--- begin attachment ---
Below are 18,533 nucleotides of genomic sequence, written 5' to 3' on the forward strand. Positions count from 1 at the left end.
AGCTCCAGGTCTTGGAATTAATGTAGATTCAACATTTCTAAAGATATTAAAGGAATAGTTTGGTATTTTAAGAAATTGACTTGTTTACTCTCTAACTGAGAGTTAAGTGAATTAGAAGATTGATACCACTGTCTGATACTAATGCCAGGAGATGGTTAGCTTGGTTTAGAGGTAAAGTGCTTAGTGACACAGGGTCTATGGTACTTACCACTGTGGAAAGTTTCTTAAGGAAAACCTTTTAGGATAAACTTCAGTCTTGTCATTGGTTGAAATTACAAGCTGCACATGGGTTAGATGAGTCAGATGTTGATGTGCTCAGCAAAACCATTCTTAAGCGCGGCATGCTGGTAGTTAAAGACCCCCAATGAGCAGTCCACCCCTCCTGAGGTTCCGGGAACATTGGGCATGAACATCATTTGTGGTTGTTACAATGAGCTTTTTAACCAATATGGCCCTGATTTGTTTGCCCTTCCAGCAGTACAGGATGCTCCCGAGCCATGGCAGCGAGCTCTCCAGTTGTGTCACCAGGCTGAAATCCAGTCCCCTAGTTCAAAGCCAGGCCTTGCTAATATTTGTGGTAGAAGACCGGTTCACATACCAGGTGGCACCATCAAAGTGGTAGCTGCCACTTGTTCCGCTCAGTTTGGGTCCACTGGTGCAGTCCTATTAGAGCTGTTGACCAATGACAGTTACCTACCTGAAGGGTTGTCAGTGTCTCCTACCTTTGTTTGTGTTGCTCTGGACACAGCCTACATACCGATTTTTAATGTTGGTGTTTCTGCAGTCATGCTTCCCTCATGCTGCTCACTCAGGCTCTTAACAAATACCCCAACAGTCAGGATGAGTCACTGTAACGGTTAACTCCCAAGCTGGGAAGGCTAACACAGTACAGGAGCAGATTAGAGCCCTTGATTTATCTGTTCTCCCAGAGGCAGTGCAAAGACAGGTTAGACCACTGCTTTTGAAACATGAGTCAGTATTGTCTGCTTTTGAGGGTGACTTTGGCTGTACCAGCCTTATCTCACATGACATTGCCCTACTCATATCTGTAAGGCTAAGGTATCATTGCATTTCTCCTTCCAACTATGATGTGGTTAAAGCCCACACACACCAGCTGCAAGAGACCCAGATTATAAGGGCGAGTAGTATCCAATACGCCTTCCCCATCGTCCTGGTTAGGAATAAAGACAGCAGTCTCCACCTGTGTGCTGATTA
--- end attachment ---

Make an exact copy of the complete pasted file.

Below are 18,533 nucleotides of genomic sequence, written 5' to 3' on the forward strand. Positions count from 1 at the left end.
AGCTCCAGGTCTTGGAATTAATGTAGATTCAACATTTCTAAAGATATTAAAGGAATAGTTTGGTATTTTAAGAAATTGACTTGTTTACTCTCTAACTGAGAGTTAAGTGAATTAGAAGATTGATACCACTGTCTGATACTAATGCCAGGAGATGGTTAGCTTGGTTTAGAGGTAAAGTGCTTAGTGACACAGGGTCTATGGTACTTACCACTGTGGAAAGTTTCTTAAGGAAAACCTTTTAGGATAAACTTCAGTCTTGTCATTGGTTGAAATTACAAGCTGCACATGGGTTAGATGAGTCAGATGTTGATGTGCTCAGCAAAACCATTCTTAAGCGCGGCATGCTGGTAGTTAAAGACCCCCAATGAGCAGTCCACCCCTCCTGAGGTTCCGGGAACATTGGGCATGAACATCATTTGTGGTTGTTACAATGAGCTTTTTAACCAATATGGCCCTGATTTGTTTGCCCTTCCAGCAGTACAGGATGCTCCCGAGCCATGGCAGCGAGCTCTCCAGTTGTGTCACCAGGCTGAAATCCAGTCCCCTAGTTCAAAGCCAGGCCTTGCTAATATTTGTGGTAGAAGACCGGTTCACATACCAGGTGGCACCATCAAAGTGGTAGCTGCCACTTGTTCCGCTCAGTTTGGGTCCACTGGTGCAGTCCTATTAGAGCTGTTGACCAATGACAGTTACCTACCTGAAGGGTTGTCAGTGTCTCCTACCTTTGTTTGTGTTGCTCTGGACACAGCCTACATACCGATTTTTAATGTTGGTGTTTCTGCAGTCATGCTTCCCTCATGCTGCTCACTCAGGCTCTTAACAAATACCCCAACAGTCAGGATGAGTCACTGTAACGGTTAACTCCCAAGCTGGGAAGGCTAACACAGTACAGGAGCAGATTAGAGCCCTTGATTTATCTGTTCTCCCAGAGGCAGTGCAAAGACAGGTTAGACCACTGCTTTTGAAACATGAGTCAGTATTGTCTGCTTTTGAGGGTGACTTTGGCTGTACCAGCCTTATCTCACATGACATTGCCCTACTCATATCTGTAAGGCTAAGGTATCATTGCATTTCTCCTTCCAACTATGATGTGGTTAAAGCCCACACACACCAGCTGCAAGAGACCCAGATTATAAGGGCGAGTAGTATCCAATACGCCTTCCCCATCGTCCTGGTTAGGAATAAAGACAGCAGTCTCCACCTGTGTGCTGATTA